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Dagenham residents celebrate end of the road for ‘dangerous’ access plans

PUBLISHED: 16:01 21 March 2017 | UPDATED: 16:01 21 March 2017

Residents in Rosemary Gardens, Dagenham, have welcomed a decision by Barking and Dagenham Council to refuse plans for an access road through their cul-de-sac.

Residents in Rosemary Gardens, Dagenham, have welcomed a decision by Barking and Dagenham Council to refuse plans for an access road through their cul-de-sac.

Archant

Residents have spoken of their relief after “dangerous” plans to build an access road through their cul-de-sac were finally defeated.

David Keith, 79, has led the campaign to preserve the peace in Rosemary Gardens, Dagenham, where he has lived for 48 years.

“We’re really pleased with the result,” he said after the decision was announced on Friday.

“There’s a certain amount of freedom in our cul-de-sac, children come down here and play,” explained David, who brought up two children on the street he lives on with his wife Jeanne, 77.

“It would have been very dangerous having cars going through all the time, it’s really quiet here and we want to keep it that way,” he added.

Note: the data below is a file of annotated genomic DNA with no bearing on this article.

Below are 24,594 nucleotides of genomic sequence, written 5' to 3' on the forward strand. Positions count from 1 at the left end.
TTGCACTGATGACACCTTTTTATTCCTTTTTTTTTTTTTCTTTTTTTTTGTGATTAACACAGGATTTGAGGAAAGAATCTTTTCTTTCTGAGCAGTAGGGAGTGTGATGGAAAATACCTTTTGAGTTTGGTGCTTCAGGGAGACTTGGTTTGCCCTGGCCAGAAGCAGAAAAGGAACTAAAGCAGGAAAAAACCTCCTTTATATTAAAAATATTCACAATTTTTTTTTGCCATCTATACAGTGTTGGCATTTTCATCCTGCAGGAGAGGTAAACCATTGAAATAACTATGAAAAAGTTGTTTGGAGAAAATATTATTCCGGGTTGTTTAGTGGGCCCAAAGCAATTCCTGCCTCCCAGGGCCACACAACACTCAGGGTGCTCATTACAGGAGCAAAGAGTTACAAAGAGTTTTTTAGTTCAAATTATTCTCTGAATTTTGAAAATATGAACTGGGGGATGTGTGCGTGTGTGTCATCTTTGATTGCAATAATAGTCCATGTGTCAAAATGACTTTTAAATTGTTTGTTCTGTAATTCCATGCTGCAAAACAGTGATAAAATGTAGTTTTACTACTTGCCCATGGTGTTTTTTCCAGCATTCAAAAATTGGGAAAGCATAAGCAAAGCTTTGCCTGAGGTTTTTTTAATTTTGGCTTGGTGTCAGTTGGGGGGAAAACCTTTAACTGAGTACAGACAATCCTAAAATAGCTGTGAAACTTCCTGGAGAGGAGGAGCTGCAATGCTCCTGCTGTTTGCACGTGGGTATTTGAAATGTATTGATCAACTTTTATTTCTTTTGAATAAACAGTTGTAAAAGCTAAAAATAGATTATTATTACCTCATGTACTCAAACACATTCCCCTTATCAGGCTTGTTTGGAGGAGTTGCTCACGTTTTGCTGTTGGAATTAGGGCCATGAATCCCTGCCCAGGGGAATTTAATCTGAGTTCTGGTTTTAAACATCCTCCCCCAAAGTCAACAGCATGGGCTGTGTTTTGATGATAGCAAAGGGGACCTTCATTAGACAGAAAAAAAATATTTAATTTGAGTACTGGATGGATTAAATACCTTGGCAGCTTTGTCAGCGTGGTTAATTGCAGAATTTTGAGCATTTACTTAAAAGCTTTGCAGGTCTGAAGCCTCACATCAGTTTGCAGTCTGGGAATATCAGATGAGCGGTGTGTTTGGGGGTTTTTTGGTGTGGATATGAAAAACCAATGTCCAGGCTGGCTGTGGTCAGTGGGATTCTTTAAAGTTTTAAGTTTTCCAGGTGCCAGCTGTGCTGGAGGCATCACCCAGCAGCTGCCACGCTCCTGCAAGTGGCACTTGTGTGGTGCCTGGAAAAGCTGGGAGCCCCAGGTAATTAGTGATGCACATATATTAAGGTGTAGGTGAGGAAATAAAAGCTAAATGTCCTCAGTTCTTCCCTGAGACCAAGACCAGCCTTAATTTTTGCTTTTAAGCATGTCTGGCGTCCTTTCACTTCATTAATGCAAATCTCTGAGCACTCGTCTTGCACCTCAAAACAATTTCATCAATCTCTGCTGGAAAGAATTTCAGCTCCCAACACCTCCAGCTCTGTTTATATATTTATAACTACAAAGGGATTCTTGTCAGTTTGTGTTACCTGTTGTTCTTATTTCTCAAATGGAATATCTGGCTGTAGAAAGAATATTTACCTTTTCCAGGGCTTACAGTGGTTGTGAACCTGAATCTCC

The application was first announced by developers Lagonda Finance Corporation in November. The developer never announced the reason for building an access road through from Whalebone Lane South or stated why they wanted to demolish five garages.

Sid Ghoomun and John Hunter from the transport development management at Barking and Dagenham Council said the road “would not be able to safely accommodate a new vehicle access arrangement or have capacity for any additional or various types of traffic without detriment to the existing residents and garage owners”.

A council spokesman added that planning permission had been refused “on the grounds of harm to highway and pedestrian safety and the amenity of residents of Rosemary Gardens”.

Cooley Architects, who submitted the application on behalf of Lagonda, were not available for comment by time of press.


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